For the casual observer Monday's eclipse will be a cool experience; a chance to take in something many of us haven’t seen.

But for researchers it will be a chance to conduct potentially groundbreaking research.

“These will be, or have the potential to be, the best observations of their kind to date,” said Amir Caspi of the Southwest Research Institute in Boulder.

Caspi is leading a team of dozens of engineers and scientists who will fly two WB-57 jets along the eclipse’s path of totality. The idea is to snap pictures of the eclipse during totality and observe the sun’s outer atmosphere, also known as the corona.

“I am ultimately responsible for the success or failure of this mission," Caspi said. “We are going to be looking for waves traveling through the solar corona; basically like ripples in a pond… It is important for our understanding of whether life is possible around other stars.”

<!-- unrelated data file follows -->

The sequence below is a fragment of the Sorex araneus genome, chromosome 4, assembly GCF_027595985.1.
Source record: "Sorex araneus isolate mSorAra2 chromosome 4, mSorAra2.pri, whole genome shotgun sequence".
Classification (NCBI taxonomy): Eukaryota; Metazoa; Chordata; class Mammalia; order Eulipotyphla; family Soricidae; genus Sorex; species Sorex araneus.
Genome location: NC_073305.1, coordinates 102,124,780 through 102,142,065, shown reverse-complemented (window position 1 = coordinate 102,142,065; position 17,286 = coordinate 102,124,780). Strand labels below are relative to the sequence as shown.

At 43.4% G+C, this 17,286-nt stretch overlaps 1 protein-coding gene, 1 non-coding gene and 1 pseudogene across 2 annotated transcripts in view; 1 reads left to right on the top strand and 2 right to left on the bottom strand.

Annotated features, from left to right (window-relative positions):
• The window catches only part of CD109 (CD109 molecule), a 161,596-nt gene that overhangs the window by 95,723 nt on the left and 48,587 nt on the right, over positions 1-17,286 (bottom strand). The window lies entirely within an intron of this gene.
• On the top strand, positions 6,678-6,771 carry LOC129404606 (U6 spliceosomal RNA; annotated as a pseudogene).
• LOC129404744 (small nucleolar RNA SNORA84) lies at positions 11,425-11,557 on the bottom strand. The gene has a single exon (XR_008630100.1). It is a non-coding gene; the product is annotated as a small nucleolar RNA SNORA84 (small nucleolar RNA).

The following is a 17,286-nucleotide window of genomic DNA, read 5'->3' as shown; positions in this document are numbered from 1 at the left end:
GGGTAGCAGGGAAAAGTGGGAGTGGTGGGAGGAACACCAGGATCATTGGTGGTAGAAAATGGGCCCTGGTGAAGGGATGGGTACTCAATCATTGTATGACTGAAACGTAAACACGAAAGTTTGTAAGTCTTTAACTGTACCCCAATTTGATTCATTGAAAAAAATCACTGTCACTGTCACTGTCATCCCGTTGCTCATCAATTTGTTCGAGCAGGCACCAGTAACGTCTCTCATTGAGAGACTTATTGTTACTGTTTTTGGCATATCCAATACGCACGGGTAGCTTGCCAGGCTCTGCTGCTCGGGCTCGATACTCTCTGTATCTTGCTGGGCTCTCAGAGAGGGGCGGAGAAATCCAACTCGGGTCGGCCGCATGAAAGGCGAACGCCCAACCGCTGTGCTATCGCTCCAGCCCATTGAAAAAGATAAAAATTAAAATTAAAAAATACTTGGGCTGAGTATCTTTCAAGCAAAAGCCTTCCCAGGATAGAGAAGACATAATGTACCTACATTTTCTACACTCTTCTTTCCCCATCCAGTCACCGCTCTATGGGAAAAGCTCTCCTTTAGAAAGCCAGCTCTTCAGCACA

The pictures will be taken 50,000 feet above ground. At that height the jets will be above 80 percent of the Earth’s atmosphere, which will offer a clarity greater than any photo taken at ground level.

Theoretically these pictures can be taken during any total solar eclipse, but many happen in far remote places of the world every few years so rarely is one this accessible with the modern advances in technology.

“It's bricks in a foundation. We're building a foundation [of research]. We need another brick and this is that brick,” Caspi said.

The sun’s surface burns at more than 10,000 degrees Fahrenheit. Its corona burns at more than 1,000,000 degrees Fahrenheit. The research will help understand why the corona burns much hotter, and why its heat affects things like Earth’s magnetic field.